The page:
Phi29 DNA-Packaging Motor for Nanomedicine
Nature has achieved tremendous design optimization and efficiency to perform work in biological systems. Deep and broad fundamental research over the past 20 years has led to a good understanding of the molecular mechanisms of Phi29 DNA-packaging motor activity. For example, the Phi29 connector is a self-assembled 12- fold symmetrical ring of gp10 proteins. The resulting 20-nanometer cylindrical structure contains a 3.6- nanometer central channel, which makes it an ideal candidate as a building block for nanotechnology and nanomedicine applications. Six copies of the motor pRNA (packaging-RNA) form a 7.5-nanometer ring sheath onto the 6.8-nanometer narrow end of the connector. The goal of this Nanomedicine Development Center (NDC) is to create biologically compatible lipid or polymer membranes and metal or silicon arrays with embedded phi29 DNA-packaging motors for applications in medicine. To achieve this goal, three important research challenges are elaborated:
1. Re-engineering the phi29 motor for incorporation into lipid, polymer or cell membranes
2. Mechanistic studies of the re-engineered membrane adapted motor
3. Active nanomotor/metal and silicon arrays that enable drug delivery and diagnostics
Challenge 1: Re-Engineering the Phi29 Nanomotor for Incorporation into Lipid, Polymer or Cell Membranes
The lipid bilayer membrane is an appropriate vehicle to host and direct nanomotor activity for diagnostic or therapeutic activity in humans. The emerging promise is that liposomes of various types can be generated for different applications such as to deliver specific therapeutic cargo or for targeting to specific cells and organs. Activities in the first challenge are directed at co-opting the simplicity and efficiency of design of the phi29 motor to provide effective machinery for movement and transport of cargo in human cell and tissue systems. We explore the feasibility of incorporating the native Phi 29 connector into the membrane of liposomes, polymersomes, and sheets composed of lipid or polymers, which will enable both passive and active delivery of drugs and/or DNA to the targeted cells. For passive membrane-bound motors, the connector will be incorporated into the membrane and serve only as a pore. The main concern is that the alternating hydrophobicity and hydrophilicity of the three-layered motor connector structure is unfavorable to its insertion into the membrane of liposomes. Initial studies during the first 16 months of this center with several approaches to incorporate the phi29 nanomotor into liposomes and polymers are beginning to demonstrate the feasibility. Activities in challenge 1 are already underway to establish the best strategies to reengineer the connector to attach or insert the connector to liposomes, lipid sheets, or polysomes by chemical conjugation and bottom-up assembly.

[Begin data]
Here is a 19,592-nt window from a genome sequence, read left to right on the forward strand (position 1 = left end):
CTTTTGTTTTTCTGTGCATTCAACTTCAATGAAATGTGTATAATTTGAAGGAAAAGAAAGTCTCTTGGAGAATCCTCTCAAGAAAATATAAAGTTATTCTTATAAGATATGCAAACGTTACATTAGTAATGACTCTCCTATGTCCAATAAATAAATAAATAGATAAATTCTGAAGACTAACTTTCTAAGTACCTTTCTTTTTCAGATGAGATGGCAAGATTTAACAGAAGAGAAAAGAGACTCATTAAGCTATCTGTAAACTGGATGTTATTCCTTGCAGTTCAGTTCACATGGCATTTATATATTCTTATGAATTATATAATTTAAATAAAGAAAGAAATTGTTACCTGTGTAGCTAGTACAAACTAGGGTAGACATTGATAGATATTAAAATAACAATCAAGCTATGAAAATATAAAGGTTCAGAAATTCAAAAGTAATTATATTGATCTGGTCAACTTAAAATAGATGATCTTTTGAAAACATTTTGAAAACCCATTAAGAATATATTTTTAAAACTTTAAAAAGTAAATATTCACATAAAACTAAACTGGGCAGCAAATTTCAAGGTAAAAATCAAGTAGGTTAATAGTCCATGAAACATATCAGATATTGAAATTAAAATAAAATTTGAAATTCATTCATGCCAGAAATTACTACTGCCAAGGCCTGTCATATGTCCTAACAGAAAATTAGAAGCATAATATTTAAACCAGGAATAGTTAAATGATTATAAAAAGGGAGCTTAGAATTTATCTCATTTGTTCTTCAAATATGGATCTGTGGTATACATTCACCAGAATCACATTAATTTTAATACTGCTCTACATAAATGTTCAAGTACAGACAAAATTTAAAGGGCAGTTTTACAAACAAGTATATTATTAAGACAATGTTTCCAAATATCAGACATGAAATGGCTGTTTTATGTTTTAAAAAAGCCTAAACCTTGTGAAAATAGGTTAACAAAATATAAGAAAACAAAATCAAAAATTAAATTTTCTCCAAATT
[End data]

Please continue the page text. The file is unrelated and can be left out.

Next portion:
Activity in this challenge includes development of strategies to incorporate active and functional phi29 motors into membranes. Gaining control over the orientation of motor assembly and incorporation will be a major goal. The stabilization of both protein and nucleic acid motor components in the heterologous lipid or polymer environment will be required. Research will be undertaken to develop methods for encapsulation of therapeutic and diagnostic cargo into the motor studded liposomes. These procedures must eventually meet clinical standards and therefore must be robust, reproducible and efficient. Ongoing work will focus on methods for tagging motor-studded and loaded liposomes to track these materials in cell culture and ultimately in vivo as well. A key issue with our approach to the incorporation of this nanomotor into liposomes is the potential toxicity and immune response associated with these constructions as therapeutics. We expect the materials to be very well tolerated based upon the excellent track record for liposomes in the clinic. However, this must be rigorously tested in cell and animal systems. Similarly, pharmacokinetic studies will be carried out to evaluate adsorption, distribution, metabolism and excretion of these materials as required for characterization of therapeutics.
Challenge 2: Mechanistic Studies of the Re-Engineered Membrane Adapted Motor